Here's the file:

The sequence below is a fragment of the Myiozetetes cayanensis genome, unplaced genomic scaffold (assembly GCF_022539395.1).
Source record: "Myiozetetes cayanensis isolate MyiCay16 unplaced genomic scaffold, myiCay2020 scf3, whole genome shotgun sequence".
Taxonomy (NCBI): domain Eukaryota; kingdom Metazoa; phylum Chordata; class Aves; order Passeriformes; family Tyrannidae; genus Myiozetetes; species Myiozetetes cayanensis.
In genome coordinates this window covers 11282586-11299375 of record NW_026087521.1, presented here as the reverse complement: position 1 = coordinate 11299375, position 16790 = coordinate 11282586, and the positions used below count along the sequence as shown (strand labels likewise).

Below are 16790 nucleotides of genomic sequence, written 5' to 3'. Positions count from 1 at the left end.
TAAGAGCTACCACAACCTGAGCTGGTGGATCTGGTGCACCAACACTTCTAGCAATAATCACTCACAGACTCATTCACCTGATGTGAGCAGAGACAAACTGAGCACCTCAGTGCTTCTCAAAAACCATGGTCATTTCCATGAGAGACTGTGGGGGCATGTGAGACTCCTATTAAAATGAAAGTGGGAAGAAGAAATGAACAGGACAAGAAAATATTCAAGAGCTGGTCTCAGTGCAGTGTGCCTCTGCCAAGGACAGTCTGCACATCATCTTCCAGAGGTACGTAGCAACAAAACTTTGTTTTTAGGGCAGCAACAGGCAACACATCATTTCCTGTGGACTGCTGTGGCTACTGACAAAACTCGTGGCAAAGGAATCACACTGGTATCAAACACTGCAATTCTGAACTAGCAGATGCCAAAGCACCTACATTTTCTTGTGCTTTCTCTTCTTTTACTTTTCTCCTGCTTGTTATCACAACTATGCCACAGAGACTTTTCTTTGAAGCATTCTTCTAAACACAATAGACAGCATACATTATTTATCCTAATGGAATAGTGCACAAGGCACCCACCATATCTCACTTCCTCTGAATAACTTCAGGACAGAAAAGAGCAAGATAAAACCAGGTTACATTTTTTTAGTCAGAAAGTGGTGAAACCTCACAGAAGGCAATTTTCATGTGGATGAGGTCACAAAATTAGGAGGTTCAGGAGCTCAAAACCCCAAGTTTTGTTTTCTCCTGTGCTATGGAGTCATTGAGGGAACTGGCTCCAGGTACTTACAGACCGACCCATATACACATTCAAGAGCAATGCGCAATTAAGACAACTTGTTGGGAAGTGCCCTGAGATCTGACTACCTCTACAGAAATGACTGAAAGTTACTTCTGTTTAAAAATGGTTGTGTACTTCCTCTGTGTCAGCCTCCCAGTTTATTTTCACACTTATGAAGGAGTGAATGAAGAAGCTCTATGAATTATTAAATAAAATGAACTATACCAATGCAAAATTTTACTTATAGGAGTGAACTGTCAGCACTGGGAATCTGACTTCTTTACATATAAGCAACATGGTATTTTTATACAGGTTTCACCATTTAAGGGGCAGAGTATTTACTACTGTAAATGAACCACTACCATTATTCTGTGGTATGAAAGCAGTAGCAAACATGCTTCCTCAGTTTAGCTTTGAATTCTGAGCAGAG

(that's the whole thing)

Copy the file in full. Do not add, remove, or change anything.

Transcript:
The sequence below is a fragment of the Myiozetetes cayanensis genome, unplaced genomic scaffold (assembly GCF_022539395.1).
Source record: "Myiozetetes cayanensis isolate MyiCay16 unplaced genomic scaffold, myiCay2020 scf3, whole genome shotgun sequence".
Taxonomy (NCBI): domain Eukaryota; kingdom Metazoa; phylum Chordata; class Aves; order Passeriformes; family Tyrannidae; genus Myiozetetes; species Myiozetetes cayanensis.
In genome coordinates this window covers 11282586-11299375 of record NW_026087521.1, presented here as the reverse complement: position 1 = coordinate 11299375, position 16790 = coordinate 11282586, and the positions used below count along the sequence as shown (strand labels likewise).

Below are 16790 nucleotides of genomic sequence, written 5' to 3'. Positions count from 1 at the left end.
TAAGAGCTACCACAACCTGAGCTGGTGGATCTGGTGCACCAACACTTCTAGCAATAATCACTCACAGACTCATTCACCTGATGTGAGCAGAGACAAACTGAGCACCTCAGTGCTTCTCAAAAACCATGGTCATTTCCATGAGAGACTGTGGGGGCATGTGAGACTCCTATTAAAATGAAAGTGGGAAGAAGAAATGAACAGGACAAGAAAATATTCAAGAGCTGGTCTCAGTGCAGTGTGCCTCTGCCAAGGACAGTCTGCACATCATCTTCCAGAGGTACGTAGCAACAAAACTTTGTTTTTAGGGCAGCAACAGGCAACACATCATTTCCTGTGGACTGCTGTGGCTACTGACAAAACTCGTGGCAAAGGAATCACACTGGTATCAAACACTGCAATTCTGAACTAGCAGATGCCAAAGCACCTACATTTTCTTGTGCTTTCTCTTCTTTTACTTTTCTCCTGCTTGTTATCACAACTATGCCACAGAGACTTTTCTTTGAAGCATTCTTCTAAACACAATAGACAGCATACATTATTTATCCTAATGGAATAGTGCACAAGGCACCCACCATATCTCACTTCCTCTGAATAACTTCAGGACAGAAAAGAGCAAGATAAAACCAGGTTACATTTTTTTAGTCAGAAAGTGGTGAAACCTCACAGAAGGCAATTTTCATGTGGATGAGGTCACAAAATTAGGAGGTTCAGGAGCTCAAAACCCCAAGTTTTGTTTTCTCCTGTGCTATGGAGTCATTGAGGGAACTGGCTCCAGGTACTTACAGACCGACCCATATACACATTCAAGAGCAATGCGCAATTAAGACAACTTGTTGGGAAGTGCCCTGAGATCTGACTACCTCTACAGAAATGACTGAAAGTTACTTCTGTTTAAAAATGGTTGTGTACTTCCTCTGTGTCAGCCTCCCAGTTTATTTTCACACTTATGAAGGAGTGAATGAAGAAGCTCTATGAATTATTAAATAAAATGAACTATACCAATGCAAAATTTTACTTATAGGAGTGAACTGTCAGCACTGGGAATCTGACTTCTTTACATATAAGCAACATGGTATTTTTATACAGGTTTCACCATTTAAGGGGCAGAGTATTTACTACTGTAAATGAACCACTACCATTATTCTGTGGTATGAAAGCAGTAGCAAACATGCTTCCTCAGTTTAGCTTTGAATTCTGAGCAGAG